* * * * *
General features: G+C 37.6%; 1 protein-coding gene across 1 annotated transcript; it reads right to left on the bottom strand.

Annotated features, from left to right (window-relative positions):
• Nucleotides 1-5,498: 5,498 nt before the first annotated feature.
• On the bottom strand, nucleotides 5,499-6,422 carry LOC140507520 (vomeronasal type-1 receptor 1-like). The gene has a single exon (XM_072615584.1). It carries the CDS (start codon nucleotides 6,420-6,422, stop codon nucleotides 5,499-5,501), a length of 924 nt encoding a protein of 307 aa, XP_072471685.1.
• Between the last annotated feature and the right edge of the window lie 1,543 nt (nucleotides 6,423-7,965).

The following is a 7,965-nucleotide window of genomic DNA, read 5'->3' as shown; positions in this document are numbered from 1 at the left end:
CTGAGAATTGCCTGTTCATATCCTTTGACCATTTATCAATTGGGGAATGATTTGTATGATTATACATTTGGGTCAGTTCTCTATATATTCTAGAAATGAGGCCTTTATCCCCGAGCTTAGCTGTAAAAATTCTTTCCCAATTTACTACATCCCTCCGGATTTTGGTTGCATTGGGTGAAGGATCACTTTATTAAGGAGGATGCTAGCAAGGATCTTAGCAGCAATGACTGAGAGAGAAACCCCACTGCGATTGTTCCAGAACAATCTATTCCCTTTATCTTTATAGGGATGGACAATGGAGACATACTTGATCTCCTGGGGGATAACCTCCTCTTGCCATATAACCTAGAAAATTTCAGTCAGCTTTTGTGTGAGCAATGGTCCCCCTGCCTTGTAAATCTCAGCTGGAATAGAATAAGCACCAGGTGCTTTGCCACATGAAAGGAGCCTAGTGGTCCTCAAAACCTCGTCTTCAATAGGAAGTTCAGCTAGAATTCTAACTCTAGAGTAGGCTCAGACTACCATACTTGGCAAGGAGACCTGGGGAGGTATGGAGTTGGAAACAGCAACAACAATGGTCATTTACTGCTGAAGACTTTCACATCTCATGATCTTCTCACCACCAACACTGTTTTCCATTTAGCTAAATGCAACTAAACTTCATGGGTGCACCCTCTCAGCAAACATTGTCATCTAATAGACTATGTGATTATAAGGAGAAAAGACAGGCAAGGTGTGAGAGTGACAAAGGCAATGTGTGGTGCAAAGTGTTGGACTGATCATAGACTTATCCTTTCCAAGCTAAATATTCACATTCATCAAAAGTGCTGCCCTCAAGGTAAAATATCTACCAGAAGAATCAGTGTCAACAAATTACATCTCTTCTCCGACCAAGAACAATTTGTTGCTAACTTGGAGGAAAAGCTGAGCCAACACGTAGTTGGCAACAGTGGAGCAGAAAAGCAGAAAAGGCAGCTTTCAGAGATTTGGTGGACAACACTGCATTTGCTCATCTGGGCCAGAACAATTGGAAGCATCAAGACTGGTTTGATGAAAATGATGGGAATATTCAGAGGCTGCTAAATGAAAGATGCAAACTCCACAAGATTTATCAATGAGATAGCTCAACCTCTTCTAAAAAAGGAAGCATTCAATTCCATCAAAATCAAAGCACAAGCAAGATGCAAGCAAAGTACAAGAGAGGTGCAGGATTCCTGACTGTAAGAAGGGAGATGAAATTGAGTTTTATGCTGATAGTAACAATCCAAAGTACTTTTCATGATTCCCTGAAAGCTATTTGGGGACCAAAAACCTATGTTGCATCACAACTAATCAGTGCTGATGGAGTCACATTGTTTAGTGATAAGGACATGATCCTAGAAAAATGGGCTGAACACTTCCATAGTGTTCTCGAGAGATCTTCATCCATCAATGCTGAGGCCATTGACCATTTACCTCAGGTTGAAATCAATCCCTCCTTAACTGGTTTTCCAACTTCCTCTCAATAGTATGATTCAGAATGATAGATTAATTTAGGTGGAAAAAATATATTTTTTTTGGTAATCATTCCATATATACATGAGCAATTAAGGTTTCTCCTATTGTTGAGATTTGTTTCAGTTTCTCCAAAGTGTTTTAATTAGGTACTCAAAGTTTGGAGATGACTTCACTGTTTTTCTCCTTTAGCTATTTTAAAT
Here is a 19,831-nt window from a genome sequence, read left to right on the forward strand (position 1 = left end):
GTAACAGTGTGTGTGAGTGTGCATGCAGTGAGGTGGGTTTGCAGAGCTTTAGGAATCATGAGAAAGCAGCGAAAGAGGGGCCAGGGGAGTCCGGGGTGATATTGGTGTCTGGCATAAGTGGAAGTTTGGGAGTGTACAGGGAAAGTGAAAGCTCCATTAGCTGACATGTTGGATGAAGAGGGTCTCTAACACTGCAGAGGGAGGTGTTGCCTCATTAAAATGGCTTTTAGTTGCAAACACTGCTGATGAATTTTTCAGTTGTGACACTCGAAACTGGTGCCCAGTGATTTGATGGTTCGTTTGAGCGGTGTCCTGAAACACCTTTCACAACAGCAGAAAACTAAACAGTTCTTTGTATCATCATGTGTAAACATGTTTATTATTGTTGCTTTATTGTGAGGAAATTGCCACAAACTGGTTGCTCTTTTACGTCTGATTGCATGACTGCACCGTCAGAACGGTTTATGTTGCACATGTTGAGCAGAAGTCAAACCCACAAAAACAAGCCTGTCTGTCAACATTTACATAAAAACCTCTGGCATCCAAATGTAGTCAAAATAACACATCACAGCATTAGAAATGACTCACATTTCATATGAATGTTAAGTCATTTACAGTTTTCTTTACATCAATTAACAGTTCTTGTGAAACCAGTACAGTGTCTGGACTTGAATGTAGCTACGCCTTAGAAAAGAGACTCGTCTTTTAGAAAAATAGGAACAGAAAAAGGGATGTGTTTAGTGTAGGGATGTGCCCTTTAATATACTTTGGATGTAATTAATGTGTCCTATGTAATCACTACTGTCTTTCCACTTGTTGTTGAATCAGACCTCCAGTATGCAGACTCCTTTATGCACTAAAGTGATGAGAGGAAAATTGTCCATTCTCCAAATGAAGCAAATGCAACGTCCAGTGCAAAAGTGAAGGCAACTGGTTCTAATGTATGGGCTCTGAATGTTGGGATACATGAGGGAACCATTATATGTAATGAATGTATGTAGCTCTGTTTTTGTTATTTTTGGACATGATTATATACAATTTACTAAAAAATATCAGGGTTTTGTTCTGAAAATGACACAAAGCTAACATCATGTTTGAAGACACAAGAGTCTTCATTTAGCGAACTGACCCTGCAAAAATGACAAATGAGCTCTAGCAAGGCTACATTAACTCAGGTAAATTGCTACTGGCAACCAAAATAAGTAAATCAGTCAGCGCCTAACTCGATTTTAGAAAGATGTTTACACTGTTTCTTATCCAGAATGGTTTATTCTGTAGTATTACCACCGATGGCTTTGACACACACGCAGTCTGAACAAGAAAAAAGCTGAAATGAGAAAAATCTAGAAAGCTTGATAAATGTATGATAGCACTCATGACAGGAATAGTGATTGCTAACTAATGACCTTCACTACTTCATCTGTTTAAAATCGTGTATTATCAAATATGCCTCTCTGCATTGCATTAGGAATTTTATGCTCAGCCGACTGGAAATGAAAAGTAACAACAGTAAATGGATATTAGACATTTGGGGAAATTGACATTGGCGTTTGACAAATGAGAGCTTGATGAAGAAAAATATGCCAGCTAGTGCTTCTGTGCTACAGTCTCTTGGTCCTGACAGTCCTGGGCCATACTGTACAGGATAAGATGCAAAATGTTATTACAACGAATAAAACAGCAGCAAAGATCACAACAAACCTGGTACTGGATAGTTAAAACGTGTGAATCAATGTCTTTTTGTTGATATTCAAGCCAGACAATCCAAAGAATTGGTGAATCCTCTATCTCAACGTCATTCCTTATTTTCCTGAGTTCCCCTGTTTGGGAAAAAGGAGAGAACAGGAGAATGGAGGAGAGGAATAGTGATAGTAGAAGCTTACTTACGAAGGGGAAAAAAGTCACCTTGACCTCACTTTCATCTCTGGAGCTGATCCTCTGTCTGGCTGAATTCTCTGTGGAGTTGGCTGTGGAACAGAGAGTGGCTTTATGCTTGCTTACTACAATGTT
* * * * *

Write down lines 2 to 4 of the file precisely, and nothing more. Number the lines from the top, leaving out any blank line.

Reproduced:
Annotated features, from left to right (window-relative positions):
• Nucleotides 1-5,498: 5,498 nt before the first annotated feature.
• On the bottom strand, nucleotides 5,499-6,422 carry LOC140507520 (vomeronasal type-1 receptor 1-like). The gene has a single exon (XM_072615584.1). It carries the CDS (start codon nucleotides 6,420-6,422, stop codon nucleotides 5,499-5,501), a length of 924 nt encoding a protein of 307 aa, XP_072471685.1.